Bone and joint infections, while uncommon, may have disastrous consequences if the diagnosis is missed. Bone pain in children, worse at night or with activity, should alert the clinician to the possibility of osteomyelitis. Bone infection near a joint may result in a reactive joint effusion. Septic arthritis is rare in the normal joint. In arthritic, recently arthrocentesed or diabetic joints, sepsis is much more common. Rapid joint destruction may follow if left untreated.
Even though Staphylococcus aureus is the causative organism in more than 50% of cases of acute septic joints, it is imperative that joint aspiration for Gram stain and culture and blood cultures are taken before commencement of antibiotic treatment. Once only or repeated joint lavage may be considered in patients receiving intravenous antibiotic treatment. The immune compromised patient may present with a chronic septic arthritis. In this situation, tuberculosis or fungal infections should be considered.
Regional Pain Syndromes
Complex regional pain syndrome type 1 (formerly known as reflex sympathetic dystrophy [RSD]) is a post-traumatic phenomenon characterized by localized pain out of proportion to the injury, vasomotor disturbances, edema and delayed recovery from injury. The vasomotor disturbances of an extremity manifest as vasodilatation (warmth, redness) or vasoconstriction (coolness, cyanosis, mottling). Early mobilization and avoidance of surgery are two important keys to successful management.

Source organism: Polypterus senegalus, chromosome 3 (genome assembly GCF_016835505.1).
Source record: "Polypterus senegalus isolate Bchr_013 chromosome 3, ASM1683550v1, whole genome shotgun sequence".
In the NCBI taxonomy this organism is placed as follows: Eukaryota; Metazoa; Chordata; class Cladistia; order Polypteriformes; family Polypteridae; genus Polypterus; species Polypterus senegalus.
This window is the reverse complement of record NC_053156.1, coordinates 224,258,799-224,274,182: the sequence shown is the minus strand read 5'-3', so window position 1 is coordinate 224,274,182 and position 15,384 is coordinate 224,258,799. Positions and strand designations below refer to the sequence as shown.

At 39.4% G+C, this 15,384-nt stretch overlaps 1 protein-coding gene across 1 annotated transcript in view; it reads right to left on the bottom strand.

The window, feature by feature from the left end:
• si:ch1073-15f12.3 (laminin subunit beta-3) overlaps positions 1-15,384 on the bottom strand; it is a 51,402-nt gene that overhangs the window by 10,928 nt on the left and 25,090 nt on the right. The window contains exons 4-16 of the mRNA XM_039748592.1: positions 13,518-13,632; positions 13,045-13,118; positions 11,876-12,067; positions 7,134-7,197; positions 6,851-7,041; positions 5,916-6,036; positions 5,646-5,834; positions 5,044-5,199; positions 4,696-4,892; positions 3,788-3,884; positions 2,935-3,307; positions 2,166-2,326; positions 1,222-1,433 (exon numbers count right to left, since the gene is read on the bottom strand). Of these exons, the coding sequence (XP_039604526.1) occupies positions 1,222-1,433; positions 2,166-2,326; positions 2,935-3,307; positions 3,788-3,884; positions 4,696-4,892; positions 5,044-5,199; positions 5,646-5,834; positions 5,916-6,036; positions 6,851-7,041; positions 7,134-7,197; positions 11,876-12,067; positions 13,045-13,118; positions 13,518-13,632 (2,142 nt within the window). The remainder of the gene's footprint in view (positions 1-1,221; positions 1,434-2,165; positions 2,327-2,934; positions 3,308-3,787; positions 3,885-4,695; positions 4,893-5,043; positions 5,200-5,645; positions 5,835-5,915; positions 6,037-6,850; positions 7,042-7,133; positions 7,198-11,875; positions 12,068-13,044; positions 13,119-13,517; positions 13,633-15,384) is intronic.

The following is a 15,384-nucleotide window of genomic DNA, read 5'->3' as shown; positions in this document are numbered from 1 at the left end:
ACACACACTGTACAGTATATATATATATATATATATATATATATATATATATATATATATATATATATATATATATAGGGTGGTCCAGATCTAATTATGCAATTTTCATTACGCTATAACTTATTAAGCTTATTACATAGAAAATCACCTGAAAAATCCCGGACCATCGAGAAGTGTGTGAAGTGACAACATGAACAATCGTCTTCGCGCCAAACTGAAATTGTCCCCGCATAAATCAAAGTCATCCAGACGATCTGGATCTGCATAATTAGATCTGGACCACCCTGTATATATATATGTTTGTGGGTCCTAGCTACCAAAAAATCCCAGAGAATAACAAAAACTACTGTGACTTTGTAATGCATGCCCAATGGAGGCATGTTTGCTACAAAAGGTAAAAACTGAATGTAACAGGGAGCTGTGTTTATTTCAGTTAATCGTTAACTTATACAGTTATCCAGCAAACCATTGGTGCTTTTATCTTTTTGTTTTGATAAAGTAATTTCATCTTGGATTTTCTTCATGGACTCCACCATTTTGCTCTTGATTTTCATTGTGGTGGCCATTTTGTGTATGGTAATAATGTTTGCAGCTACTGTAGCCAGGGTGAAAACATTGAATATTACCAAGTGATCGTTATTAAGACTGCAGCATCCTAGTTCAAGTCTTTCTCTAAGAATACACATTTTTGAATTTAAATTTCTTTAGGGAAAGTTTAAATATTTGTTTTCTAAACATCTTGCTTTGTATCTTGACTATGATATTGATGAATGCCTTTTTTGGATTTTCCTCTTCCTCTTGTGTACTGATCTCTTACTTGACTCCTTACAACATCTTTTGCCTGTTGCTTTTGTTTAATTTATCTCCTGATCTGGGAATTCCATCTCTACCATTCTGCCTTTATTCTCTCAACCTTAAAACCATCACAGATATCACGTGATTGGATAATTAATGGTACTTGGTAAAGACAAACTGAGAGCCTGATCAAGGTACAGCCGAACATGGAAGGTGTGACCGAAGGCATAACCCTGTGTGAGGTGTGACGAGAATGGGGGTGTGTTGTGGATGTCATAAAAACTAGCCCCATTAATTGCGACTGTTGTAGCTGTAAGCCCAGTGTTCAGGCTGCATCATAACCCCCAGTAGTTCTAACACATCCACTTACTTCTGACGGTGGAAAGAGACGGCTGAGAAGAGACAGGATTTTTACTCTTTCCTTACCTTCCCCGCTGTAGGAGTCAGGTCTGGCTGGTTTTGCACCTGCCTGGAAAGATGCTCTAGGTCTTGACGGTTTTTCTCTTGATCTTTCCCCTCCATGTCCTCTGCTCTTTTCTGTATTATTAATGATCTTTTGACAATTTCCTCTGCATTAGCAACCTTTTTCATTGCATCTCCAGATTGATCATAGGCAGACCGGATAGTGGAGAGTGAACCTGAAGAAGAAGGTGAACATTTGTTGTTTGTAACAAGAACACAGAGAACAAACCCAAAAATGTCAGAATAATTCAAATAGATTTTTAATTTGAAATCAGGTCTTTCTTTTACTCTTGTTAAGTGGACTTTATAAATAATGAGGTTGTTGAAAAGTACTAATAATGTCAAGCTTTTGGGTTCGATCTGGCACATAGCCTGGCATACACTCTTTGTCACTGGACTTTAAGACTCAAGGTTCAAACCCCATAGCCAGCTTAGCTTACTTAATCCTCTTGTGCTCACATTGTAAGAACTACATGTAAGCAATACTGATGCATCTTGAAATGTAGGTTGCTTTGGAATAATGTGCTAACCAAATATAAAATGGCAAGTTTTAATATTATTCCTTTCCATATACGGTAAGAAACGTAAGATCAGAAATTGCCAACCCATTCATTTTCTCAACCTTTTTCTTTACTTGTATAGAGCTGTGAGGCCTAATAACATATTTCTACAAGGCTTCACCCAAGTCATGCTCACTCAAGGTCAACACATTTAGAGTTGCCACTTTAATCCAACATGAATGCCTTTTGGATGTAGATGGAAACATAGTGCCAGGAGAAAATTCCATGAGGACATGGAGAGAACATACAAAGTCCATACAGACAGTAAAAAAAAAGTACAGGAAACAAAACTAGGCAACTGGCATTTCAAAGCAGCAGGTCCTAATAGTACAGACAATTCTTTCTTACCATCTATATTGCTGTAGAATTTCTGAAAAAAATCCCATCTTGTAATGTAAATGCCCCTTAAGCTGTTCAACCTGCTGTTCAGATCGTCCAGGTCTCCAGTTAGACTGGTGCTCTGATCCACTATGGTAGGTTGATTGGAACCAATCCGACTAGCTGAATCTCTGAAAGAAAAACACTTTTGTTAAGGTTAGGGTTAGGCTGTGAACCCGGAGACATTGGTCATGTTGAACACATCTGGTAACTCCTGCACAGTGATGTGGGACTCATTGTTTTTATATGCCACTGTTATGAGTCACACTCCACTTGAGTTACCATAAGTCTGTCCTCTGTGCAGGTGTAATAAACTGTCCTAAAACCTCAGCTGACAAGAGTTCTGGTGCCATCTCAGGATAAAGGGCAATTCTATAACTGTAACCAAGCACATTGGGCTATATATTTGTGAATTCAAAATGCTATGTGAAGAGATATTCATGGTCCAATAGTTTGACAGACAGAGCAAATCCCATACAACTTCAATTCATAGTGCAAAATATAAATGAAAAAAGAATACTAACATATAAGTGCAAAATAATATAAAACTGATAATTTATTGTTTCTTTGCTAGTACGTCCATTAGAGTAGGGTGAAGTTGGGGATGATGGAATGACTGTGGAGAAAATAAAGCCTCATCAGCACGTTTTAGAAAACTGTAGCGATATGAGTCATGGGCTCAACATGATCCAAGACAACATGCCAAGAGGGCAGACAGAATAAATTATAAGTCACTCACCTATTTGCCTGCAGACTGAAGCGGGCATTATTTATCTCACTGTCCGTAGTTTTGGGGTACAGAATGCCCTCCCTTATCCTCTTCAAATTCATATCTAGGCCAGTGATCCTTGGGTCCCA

Myofascial pain syndromes develop secondary to either acute or overuse trauma. They present as regional pain associated with the presence of one or more active trigger points.
Fibromyalgia is a chronic pain syndrome characterized by widespread pain, chronic fatigue, decreased pain threshold, sleep disturbance, psychological stress and diffusely tender muscles. It is often associated with other symptoms, including irritable bowel syndrome, dyspareunia, headache, irritable bladder and subjective joint swelling and pain. Fibromyalgia is diagnosed on the examination finding of 11of 18 specific tender point sites in a patient with widespread pain. Current treatment evidence is for a stepwise program emphasizing education, certain medications, exercise and cognitive therapy. Chronic fatigue syndrome has many similarities to fibromyalgia’s and may be the same disease process. It may present as excessive post-exercise muscle soreness but is always associated with excessive fatigue. Behavioral therapy and graded exercise therapy have shown promise as treatment.